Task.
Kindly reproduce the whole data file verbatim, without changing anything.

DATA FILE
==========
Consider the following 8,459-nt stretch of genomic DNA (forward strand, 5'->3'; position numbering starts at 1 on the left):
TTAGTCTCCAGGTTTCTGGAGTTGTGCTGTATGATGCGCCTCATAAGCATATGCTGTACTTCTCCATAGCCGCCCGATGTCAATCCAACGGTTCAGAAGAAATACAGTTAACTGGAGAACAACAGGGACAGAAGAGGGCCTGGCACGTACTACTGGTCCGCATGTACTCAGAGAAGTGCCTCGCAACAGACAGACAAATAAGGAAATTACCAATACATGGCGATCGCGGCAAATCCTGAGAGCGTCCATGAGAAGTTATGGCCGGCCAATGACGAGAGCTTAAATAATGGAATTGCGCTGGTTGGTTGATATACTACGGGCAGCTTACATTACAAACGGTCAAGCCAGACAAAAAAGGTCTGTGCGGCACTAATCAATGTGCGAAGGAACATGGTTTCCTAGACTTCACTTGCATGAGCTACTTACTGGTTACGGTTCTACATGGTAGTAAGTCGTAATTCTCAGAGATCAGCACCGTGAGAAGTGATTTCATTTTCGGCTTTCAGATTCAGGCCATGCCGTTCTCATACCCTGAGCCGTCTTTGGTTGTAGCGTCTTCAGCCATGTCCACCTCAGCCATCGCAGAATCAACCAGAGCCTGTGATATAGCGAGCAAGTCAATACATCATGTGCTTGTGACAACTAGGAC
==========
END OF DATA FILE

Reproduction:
Consider the following 8,459-nt stretch of genomic DNA (forward strand, 5'->3'; position numbering starts at 1 on the left):
TTAGTCTCCAGGTTTCTGGAGTTGTGCTGTATGATGCGCCTCATAAGCATATGCTGTACTTCTCCATAGCCGCCCGATGTCAATCCAACGGTTCAGAAGAAATACAGTTAACTGGAGAACAACAGGGACAGAAGAGGGCCTGGCACGTACTACTGGTCCGCATGTACTCAGAGAAGTGCCTCGCAACAGACAGACAAATAAGGAAATTACCAATACATGGCGATCGCGGCAAATCCTGAGAGCGTCCATGAGAAGTTATGGCCGGCCAATGACGAGAGCTTAAATAATGGAATTGCGCTGGTTGGTTGATATACTACGGGCAGCTTACATTACAAACGGTCAAGCCAGACAAAAAAGGTCTGTGCGGCACTAATCAATGTGCGAAGGAACATGGTTTCCTAGACTTCACTTGCATGAGCTACTTACTGGTTACGGTTCTACATGGTAGTAAGTCGTAATTCTCAGAGATCAGCACCGTGAGAAGTGATTTCATTTTCGGCTTTCAGATTCAGGCCATGCCGTTCTCATACCCTGAGCCGTCTTTGGTTGTAGCGTCTTCAGCCATGTCCACCTCAGCCATCGCAGAATCAACCAGAGCCTGTGATATAGCGAGCAAGTCAATACATCATGTGCTTGTGACAACTAGGAC